August 3, 2013
CARTHAGENA — More than 160 priests, former priests, seminary alumni and their families gathered for the Amici Gathering/Brunnerdale Reunion July 26 to 28.
The event was held at the St. Charles Senior Living Community in Carthagena, which used to be known as the St. Charles Seminary. The St. Charles building is the central house for the Cincinnati Province of the Missionaries of the Precious Blood, an apostolic community of priests and brothers who still reside there. It was built in 1922, but the seminary part was moved in 1969, becoming the Catholic Theological Union in Chicago. The building was then expanded to include a home for active and retired priests and brothers until 2006 when that area of the building was renovated into individual apartments for anyone age 55 and older.
Amici means friend in Latin and is a group that has expanded to include not just former priests and brothers but also anyone who has studied at one of the Missionary of the Precious Blood’s seminaries.
Brunnerdale High School Seminary was operated in Canton by the Missionaries of the Precious Blood, and a little over 2,500 young men started their study of the priesthood there during the years it was opened from 1931 to 1981.
Conducted every other year, the gathering began over 20 years ago as a few informal get-togethers of those that had been a priest or former priest associated with the Missionaries of the Precious Blood.
“Its origins were priests who had left the priesthood but still wanted to connect with their classmates who remained priests,” said the Rev. Alfred Naseman, who preaches at retreats throughout the country and is also a resident at St. Charles Senior Living Community and a liaison between the planning committee and the religious order. “It was an informal thing at first. Then they started thinking wouldn’t it be interesting if we got together regularly.”
The first formal gathering was in 1991, and at first only included priests and former priests, as well as any spouses or children. The event was such a hit, the group decided to continue the gatherings every couple of years, and eventually expanded it to include former seminary students and brothers of the religious order. Brothers are those that want to live within a religious community but do not want to become ordained priests.
A six person committee started planning the event almost immediately after the last gathering in 2011. Michael Feltz, who lives in Celina and is the closest one on the committee to the event, said the committee held regular meetings and Skyped frequently to pull the event together.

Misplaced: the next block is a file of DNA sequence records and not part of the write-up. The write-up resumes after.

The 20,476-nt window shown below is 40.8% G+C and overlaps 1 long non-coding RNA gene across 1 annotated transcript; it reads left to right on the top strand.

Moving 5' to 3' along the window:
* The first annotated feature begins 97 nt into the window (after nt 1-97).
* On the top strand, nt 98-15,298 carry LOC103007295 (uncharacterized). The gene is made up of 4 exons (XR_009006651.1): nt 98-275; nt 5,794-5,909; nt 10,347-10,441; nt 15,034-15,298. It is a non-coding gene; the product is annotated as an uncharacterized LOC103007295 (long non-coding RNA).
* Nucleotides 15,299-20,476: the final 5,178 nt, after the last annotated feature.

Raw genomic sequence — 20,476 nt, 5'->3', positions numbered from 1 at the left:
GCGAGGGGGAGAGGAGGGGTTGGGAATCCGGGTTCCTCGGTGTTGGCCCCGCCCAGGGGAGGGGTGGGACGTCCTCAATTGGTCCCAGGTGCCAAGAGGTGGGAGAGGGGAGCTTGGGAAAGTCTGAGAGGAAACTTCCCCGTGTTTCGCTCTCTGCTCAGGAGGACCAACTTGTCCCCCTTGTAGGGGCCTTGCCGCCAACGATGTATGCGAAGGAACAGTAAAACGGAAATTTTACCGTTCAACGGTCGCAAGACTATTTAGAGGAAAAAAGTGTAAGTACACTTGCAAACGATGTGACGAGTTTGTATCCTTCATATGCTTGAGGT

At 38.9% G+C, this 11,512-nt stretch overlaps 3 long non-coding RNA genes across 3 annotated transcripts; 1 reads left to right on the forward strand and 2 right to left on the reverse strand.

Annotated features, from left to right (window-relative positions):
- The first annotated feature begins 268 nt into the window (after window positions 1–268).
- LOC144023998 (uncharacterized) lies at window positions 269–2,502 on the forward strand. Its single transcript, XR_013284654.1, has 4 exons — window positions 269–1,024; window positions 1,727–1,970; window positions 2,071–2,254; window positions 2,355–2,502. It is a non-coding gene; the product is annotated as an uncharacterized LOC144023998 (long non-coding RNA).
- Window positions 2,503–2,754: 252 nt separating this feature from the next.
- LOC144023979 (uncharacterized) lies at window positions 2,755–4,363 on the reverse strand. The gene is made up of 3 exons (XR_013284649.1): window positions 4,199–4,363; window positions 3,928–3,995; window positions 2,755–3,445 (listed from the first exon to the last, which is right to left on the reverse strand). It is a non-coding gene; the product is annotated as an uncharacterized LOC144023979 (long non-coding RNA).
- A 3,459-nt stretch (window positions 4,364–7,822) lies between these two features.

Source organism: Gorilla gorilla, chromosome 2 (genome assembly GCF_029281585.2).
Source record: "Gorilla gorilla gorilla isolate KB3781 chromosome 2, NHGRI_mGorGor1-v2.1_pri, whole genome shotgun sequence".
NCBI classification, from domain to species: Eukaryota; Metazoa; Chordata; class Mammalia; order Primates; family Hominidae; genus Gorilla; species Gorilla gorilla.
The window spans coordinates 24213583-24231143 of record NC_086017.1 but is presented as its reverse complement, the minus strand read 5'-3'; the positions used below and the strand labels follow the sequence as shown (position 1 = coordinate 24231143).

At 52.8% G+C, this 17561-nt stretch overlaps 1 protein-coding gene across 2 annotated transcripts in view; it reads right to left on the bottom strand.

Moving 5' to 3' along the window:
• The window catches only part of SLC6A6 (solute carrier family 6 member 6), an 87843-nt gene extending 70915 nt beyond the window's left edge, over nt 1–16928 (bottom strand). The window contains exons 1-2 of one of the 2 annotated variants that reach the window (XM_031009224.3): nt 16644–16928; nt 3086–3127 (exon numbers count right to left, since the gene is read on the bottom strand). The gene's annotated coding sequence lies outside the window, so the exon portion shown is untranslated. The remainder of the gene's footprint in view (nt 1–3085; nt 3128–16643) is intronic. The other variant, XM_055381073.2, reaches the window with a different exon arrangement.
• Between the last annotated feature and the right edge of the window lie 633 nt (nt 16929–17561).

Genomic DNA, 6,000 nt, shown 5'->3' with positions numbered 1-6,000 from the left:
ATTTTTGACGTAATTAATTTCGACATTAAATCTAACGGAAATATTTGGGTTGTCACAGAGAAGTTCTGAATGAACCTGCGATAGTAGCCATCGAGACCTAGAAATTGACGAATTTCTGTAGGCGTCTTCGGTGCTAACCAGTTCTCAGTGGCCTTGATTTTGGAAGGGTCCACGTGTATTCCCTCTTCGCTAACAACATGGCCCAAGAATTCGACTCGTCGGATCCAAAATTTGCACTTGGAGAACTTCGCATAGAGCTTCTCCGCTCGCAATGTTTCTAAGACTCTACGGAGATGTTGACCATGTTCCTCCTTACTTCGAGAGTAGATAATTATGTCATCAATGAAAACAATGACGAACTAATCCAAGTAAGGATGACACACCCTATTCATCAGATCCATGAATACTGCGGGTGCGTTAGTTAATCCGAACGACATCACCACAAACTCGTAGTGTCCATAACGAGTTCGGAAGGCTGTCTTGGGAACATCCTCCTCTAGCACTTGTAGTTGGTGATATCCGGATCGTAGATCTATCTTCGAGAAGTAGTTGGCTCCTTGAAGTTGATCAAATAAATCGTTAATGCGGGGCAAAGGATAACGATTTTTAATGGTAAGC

The gathering kicked off Friday evening. “Friday evening was informal,” said Naseman. “We planned a pizza party and everyone just got to reminisce.”
Saturday morning attendees could come down for coffee and doughnuts at 9 a.m., but the program featuring three speakers did not begin until 9:30 a.m.
The three featured speakers were Dr. Ichak Adizes, an international speaker and author from Israel, the Rev. Barbara Prose, a Unitarian minister from Tulsa, Okla., and Brother Anthonio Sison, a professor of theology at Catholic Theological Union in Chicago. All the speakers took about 30 minutes to speak on the topic of “Coming to Know Your Personal God.”
In the afternoon, attendees could choose between two options: a women’s symposium chaired by Prose or a gathering specifically for seminary alumni.
“The symposium was also open to the men, too,” said Naseman. “It was difficult for me to choose since I can’t be at two places at once, but I ended up at the gathering.”
Saturday evening was once again a time for socializing and reminiscing among the attendees. Sunday morning started at 10:30 a.m. with a choral presentation. The choir was made up of attendees wishing to participate.
“Music, liturgical music, was a big part of our growing up,” said Naseman. “Over the years, the seminary had some very good choirs. We also have some priests that compose religious music, and we honored some of them as well.”
Following the 30 minute choir concert, there was a liturgical Mass and a memorial for all the former members who had died since the last gathering. The event was concluded with a lunch.
“Our kitchens here at St. Charles are very good and they provided the food,” said Naseman. “It’s all local people and they do an absolutely great job.”
Naseman said they had about 160 people registered to come, but also had walk-ins. “Whenever we have an event we try to get a good count,” he said, “but you know how it is. There are always walk-ins, and we tried to envision how we would take care of those so it’s not really an issue.”
The event itself was a success with those who came looking forward to the next gathering. “It’s a very dynamic weekend,” said Naseman. “It’s a delightful type of experience and everyone was very enthusiastic to see each other.”
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